Mental Healthcare

Moving to a new country with your family for a challenge, a change of scene, and perhaps a new job, is exciting! However, adjusting to a foreign language, and a different culture takes longer, and is more wearing, than some anticipate. This can leave you feeling isolated, sad, and lonely. It can lead to anxiety and depression. It may also bring on, or intensify depression, eating disorders and addictions.

Dutch healthcare professionals take these matters as well as mental issues unrelated to your move, seriously and are trained to help you cope with them.

The Dutch generally speak excellent English, but not all mental healthcare professionals can fully understand all the specific issues that internationals face. You may take this into account when selecting a provider.

As always, check with your GP first if you have any questions. The GP helps you assess the type and urgency of your need.

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Where to get mental healthcare? ➜

If you have mental health problems you can get support online, or from your GP, or company doctor. If it concerns children under 18 years also youth healthcare professionals may help. They can provide treatment or…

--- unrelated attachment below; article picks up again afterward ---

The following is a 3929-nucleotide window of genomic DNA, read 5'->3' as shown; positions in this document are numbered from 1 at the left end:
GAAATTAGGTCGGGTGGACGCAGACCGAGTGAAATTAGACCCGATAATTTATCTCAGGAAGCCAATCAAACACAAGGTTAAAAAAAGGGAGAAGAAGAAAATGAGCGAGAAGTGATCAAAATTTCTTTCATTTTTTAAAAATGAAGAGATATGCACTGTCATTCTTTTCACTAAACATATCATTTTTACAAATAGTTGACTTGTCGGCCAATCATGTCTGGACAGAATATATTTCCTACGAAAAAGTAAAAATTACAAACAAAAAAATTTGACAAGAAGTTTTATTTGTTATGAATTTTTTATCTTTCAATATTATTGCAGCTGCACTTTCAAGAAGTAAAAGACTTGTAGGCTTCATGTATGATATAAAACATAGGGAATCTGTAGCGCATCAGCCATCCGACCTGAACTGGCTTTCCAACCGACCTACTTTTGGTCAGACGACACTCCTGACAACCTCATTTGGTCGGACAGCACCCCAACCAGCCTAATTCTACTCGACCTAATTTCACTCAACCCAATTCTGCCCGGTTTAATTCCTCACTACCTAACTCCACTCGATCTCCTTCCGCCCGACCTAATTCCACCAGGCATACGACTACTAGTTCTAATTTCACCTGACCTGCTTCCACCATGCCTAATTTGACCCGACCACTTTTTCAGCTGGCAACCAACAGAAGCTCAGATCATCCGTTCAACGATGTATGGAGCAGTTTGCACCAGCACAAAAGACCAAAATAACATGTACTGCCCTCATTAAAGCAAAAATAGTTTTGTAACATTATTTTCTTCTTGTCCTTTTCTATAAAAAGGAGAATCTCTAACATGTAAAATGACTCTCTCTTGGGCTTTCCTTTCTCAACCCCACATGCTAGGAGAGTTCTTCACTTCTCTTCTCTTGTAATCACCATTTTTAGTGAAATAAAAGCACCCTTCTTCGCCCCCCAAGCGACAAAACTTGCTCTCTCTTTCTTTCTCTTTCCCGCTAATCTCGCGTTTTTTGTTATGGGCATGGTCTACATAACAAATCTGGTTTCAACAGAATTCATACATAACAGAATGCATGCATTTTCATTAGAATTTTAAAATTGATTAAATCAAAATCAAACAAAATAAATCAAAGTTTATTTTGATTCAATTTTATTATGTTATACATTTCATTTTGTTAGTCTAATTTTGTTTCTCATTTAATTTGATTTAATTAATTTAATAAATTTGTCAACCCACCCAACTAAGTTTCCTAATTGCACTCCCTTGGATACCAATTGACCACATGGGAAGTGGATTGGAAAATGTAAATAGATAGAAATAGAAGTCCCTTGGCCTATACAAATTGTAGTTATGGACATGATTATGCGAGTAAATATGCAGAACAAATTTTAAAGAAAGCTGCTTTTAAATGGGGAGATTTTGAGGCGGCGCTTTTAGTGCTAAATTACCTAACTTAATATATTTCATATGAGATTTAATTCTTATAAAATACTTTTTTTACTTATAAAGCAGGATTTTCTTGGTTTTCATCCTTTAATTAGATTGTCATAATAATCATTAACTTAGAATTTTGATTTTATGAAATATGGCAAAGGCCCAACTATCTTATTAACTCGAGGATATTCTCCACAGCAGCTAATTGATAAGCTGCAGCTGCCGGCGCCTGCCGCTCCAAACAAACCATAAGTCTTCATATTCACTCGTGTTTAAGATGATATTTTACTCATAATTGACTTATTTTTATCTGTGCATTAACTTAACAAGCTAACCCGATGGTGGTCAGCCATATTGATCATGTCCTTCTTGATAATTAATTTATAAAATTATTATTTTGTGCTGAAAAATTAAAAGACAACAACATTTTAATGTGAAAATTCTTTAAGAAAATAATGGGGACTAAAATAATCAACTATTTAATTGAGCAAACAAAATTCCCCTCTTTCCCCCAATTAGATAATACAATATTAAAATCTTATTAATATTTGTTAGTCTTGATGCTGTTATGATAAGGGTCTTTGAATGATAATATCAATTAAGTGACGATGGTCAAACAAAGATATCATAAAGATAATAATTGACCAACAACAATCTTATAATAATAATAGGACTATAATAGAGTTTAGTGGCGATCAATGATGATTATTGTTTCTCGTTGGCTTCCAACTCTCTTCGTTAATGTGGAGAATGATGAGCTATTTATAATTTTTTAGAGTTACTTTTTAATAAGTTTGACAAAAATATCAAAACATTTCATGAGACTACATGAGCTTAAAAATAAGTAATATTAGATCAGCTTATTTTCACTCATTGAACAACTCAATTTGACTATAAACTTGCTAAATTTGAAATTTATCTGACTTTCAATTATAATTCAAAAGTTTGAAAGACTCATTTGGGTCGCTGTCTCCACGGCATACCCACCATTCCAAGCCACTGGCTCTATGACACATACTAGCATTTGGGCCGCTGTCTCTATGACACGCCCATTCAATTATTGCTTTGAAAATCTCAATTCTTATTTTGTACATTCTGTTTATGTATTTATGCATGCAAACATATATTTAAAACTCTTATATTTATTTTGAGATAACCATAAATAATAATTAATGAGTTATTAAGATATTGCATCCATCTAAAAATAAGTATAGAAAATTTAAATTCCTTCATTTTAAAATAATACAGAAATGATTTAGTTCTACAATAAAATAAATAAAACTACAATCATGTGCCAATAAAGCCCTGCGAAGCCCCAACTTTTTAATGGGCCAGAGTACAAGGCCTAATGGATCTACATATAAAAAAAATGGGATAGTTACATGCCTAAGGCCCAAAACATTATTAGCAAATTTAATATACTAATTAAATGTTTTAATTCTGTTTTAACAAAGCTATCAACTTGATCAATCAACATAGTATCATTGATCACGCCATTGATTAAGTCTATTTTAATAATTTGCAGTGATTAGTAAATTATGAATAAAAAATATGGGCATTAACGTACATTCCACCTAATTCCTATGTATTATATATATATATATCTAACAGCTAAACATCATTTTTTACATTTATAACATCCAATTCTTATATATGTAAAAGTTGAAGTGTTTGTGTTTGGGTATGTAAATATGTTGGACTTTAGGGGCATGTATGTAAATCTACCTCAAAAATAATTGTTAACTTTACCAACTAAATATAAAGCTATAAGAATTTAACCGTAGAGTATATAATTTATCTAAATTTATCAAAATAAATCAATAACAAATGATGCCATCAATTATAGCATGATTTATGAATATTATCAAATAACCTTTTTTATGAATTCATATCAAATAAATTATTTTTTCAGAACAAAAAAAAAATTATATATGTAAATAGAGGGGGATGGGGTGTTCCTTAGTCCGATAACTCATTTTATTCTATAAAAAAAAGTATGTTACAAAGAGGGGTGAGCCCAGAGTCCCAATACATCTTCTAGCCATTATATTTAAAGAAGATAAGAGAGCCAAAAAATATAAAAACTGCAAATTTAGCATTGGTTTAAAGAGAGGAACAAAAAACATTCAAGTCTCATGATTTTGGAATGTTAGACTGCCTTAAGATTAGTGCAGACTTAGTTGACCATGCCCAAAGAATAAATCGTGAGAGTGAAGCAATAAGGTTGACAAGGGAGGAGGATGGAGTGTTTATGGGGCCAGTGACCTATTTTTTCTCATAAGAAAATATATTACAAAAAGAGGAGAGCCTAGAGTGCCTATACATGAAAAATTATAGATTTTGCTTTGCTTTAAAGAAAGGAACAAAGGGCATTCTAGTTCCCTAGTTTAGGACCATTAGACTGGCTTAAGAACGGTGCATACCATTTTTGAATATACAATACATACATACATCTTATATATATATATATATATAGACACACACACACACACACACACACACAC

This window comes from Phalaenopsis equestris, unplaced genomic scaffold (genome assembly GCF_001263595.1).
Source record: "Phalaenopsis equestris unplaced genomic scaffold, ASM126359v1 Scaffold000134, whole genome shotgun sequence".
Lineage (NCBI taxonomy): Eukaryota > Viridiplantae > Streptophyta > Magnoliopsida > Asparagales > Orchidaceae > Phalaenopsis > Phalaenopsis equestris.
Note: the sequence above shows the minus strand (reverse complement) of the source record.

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Finding Mental Healthcare in a crisis ➜

In a crisis, a person’s usual coping mechanisms for everyday life break down. This can be brought on by stress following major life events. Someone in an acute crisis may suffer from acute depression, delusions, panic…

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Cover for Primary and Secondary Mental Healthcare ➜

Treatment of mental health issues by the GP and Mental Health Nurse Practitioner is generally covered by the Basic Health Insurance. Basic Health Insurance also covers most of the costs of Primary and Secondary Mental Healthcare….

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Support for children with Mental Health Issues ➜

Children and adolescents up to the age of 18 with Mental Health problems are eligible for assistance from the Youth Mental Health Services (jeugd-GGZ). First, however, they need a referral from a designated expert, such as…